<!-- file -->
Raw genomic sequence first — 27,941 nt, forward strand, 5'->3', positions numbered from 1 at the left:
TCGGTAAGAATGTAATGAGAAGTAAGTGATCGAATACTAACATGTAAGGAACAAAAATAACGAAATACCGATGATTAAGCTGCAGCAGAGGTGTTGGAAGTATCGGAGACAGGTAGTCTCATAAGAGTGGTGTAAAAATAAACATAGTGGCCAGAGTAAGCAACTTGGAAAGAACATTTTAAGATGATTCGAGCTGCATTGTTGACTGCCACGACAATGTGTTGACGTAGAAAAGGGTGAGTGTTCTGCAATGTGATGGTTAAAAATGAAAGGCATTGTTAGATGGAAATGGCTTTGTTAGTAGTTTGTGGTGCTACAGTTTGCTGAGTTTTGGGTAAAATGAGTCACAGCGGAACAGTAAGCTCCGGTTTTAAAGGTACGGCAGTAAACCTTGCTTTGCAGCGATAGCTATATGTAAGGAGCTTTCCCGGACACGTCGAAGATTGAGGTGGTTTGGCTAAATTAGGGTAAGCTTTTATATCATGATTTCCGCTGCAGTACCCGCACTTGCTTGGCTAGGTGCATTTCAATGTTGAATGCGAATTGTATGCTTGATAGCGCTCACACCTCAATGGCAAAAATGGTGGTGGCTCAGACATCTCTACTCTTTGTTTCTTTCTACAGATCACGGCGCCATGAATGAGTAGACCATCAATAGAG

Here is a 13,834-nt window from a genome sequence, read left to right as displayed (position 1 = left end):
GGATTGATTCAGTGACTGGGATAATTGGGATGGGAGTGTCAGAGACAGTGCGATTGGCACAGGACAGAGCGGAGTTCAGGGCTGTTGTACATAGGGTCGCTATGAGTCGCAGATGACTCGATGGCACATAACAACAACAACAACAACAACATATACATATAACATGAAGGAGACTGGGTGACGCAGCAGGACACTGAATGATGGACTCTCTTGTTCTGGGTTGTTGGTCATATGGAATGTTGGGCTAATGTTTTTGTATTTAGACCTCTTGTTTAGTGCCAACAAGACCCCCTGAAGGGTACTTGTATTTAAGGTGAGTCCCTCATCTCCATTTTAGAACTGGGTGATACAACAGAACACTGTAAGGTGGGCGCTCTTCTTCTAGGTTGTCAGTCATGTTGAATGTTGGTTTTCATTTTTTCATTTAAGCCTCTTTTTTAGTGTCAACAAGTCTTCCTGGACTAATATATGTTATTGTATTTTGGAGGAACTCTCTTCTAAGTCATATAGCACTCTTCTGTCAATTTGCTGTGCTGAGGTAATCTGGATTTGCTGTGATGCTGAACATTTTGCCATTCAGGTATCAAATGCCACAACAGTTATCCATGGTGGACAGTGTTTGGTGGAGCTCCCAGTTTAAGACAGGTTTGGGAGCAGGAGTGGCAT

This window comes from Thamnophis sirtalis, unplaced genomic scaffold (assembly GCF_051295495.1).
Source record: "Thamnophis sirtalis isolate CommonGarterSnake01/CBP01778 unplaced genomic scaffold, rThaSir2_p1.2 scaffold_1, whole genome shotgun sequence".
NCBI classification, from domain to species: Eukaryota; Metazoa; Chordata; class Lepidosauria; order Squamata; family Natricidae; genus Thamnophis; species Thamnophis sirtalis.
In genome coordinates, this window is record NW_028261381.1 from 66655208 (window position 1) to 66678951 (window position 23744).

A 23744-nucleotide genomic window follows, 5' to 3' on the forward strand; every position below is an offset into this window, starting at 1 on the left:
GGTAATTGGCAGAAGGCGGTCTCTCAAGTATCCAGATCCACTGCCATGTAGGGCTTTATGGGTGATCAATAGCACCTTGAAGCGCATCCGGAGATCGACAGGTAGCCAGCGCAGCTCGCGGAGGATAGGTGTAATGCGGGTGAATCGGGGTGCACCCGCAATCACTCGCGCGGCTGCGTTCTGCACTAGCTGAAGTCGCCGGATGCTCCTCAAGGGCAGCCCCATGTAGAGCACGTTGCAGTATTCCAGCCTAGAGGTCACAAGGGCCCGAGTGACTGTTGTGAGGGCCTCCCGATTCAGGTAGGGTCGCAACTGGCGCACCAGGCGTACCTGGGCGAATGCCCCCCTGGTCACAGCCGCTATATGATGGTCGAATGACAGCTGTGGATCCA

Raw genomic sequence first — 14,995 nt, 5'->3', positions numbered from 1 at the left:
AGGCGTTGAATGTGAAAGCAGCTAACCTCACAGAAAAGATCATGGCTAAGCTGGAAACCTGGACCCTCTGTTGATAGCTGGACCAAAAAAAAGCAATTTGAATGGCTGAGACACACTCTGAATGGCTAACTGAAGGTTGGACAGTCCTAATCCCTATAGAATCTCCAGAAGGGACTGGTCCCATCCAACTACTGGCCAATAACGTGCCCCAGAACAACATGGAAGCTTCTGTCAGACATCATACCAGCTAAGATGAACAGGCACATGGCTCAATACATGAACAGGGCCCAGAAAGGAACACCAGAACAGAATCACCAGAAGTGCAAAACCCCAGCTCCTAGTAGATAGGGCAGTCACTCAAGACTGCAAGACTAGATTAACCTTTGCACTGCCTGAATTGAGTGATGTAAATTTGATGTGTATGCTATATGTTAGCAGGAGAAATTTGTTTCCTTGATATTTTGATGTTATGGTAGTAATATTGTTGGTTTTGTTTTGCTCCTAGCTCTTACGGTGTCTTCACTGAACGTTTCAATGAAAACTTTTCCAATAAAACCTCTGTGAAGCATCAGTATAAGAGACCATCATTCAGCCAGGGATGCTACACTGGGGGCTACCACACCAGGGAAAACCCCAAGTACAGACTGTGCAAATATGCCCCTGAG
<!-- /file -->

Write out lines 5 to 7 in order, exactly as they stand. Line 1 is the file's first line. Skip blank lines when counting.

This window comes from Thamnophis sirtalis, unplaced genomic scaffold (assembly GCF_051295495.1).
Source record: "Thamnophis sirtalis isolate CommonGarterSnake01/CBP01778 unplaced genomic scaffold, rThaSir2_p1.2 scaffold_1, whole genome shotgun sequence".
NCBI classification, from domain to species: Eukaryota; Metazoa; Chordata; class Lepidosauria; order Squamata; family Natricidae; genus Thamnophis; species Thamnophis sirtalis.